News

Cool open video news from Wikimedia

Mike Linksvayer, September 9th, 2008

The most frequently used audio and video formats on the web are not open (they’re software patent encumbered), which has hindered the development of free and open source media tools. Open audio and video formats face a tough chicken and egg problem: not interesting to publishers if not supported in software, and not interesting to software developers if not much published open format audio and video.

Wikipedia and its media repository, Wikimedia Commons, have long been an important piece in this adoption puzzle. Along with only accepting liberal copyright licensing, they accept only free file formats.

Late July the Wikimedia Blog featured two hopeful items regarding open media formats. Both are still developing and well worth checking out despite this late posting.

First, an announcement that MetaVid lead developer Michael Dale has been hired by the Wikimedia Foundation:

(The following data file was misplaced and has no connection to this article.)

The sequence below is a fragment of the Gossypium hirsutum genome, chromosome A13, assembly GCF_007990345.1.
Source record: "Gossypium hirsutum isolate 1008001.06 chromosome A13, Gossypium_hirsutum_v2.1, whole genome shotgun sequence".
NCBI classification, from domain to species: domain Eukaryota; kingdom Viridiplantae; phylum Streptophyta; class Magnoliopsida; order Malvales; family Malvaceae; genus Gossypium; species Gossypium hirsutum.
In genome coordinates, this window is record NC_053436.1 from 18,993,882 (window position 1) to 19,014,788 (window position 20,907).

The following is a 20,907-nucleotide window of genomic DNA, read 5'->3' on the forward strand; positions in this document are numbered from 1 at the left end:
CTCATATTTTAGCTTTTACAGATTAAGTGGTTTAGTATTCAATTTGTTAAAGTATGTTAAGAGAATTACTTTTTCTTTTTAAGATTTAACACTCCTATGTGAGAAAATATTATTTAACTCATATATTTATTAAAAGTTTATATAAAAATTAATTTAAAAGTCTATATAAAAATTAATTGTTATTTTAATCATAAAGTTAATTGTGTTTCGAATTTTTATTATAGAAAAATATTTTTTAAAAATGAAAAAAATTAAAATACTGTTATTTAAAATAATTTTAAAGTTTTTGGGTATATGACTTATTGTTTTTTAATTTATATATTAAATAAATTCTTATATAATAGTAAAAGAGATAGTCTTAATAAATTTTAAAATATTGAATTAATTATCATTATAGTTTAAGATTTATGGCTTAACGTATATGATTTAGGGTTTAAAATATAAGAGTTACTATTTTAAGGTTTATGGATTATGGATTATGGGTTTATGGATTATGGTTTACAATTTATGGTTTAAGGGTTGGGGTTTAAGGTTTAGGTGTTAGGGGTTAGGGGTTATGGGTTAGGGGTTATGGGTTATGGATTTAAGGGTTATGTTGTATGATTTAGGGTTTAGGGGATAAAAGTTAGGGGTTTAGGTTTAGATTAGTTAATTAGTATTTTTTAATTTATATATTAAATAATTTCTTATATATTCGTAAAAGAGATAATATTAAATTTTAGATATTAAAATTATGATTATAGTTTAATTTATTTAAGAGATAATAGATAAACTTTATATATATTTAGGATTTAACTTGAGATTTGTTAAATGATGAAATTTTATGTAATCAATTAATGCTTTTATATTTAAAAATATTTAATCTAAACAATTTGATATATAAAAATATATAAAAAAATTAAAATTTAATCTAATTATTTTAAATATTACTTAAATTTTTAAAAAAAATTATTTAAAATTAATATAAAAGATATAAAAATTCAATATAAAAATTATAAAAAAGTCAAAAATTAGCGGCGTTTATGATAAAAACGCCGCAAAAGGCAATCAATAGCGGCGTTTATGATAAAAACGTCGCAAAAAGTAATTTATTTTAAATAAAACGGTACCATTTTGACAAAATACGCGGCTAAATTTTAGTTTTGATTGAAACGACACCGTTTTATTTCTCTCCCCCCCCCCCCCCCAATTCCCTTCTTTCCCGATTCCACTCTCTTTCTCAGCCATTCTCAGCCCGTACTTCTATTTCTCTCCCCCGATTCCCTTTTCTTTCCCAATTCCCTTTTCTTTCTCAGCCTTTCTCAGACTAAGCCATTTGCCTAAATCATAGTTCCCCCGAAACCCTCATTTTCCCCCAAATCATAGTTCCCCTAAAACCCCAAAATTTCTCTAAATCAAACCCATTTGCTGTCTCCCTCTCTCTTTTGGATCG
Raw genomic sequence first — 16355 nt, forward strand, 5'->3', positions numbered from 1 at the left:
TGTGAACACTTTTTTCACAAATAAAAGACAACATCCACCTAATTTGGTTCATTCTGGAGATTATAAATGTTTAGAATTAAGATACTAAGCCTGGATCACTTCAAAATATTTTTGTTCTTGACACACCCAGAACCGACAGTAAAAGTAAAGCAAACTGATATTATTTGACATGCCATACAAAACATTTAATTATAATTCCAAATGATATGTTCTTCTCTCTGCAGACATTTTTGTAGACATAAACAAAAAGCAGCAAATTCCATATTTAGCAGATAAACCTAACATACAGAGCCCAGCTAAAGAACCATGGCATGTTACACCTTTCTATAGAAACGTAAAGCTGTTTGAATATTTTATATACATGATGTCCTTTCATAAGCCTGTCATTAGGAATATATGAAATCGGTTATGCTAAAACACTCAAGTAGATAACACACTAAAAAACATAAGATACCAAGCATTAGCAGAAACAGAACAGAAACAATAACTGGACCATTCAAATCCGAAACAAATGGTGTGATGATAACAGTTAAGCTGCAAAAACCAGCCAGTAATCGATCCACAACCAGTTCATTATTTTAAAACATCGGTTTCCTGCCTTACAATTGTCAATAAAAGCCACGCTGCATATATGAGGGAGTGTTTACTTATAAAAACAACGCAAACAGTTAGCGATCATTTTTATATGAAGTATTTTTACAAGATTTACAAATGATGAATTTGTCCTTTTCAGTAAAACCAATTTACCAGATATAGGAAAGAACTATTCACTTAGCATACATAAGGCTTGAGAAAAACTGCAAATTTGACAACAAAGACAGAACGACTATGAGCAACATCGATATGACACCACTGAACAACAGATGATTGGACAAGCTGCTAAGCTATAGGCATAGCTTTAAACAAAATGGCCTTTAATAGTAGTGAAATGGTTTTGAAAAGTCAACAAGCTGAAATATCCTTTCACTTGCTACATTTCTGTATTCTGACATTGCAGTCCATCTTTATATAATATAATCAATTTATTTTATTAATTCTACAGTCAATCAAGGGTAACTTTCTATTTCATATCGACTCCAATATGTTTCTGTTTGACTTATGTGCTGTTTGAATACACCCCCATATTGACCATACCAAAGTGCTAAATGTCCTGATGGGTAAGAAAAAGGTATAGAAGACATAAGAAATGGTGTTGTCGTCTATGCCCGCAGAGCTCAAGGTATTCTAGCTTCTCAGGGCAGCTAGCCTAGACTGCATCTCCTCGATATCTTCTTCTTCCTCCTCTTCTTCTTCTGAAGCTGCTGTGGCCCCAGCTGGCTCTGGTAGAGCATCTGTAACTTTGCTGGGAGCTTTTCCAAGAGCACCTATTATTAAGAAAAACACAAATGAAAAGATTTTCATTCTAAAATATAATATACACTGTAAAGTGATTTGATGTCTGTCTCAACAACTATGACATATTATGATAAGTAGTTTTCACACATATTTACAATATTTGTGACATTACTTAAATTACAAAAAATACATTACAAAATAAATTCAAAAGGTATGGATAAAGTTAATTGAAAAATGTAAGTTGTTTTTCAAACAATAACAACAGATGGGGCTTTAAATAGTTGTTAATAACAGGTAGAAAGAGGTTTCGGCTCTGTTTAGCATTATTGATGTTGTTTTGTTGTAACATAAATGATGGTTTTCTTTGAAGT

As many of you may know, Wikimedia is working with Kaltura, Inc. to explore collaborative video editing in the Wikimedia projects. I’m very happy to announce that Kaltura has decided to support the further development of a 100% open source video editing solution integrated into MediaWiki. To this end, Kaltura is sponsoring Michael Dale, lead developer of the MetaVid project, to work in the Wikimedia Foundation offices in San Francisco beginning in early August.

Michael will work on adding support for video editing operations and other video-related functionality to MediaWiki, with a rich user interface built entirely on open standards like Ogg Theora. Michael’s work priorities will be coordinated between Kaltura and WMF. I am hoping that we can make incremental improvements to Wikimedia’s video capabilities that will start to become visible to users soon. :-)

This is really excellent news. MetaVid impressed when presented at a CC Salon two years ago.

Second, a post on news that Firefox 3.1 to support open video and audio. This post also has an excellent summary of why open formats matter for free culture. Go read it!

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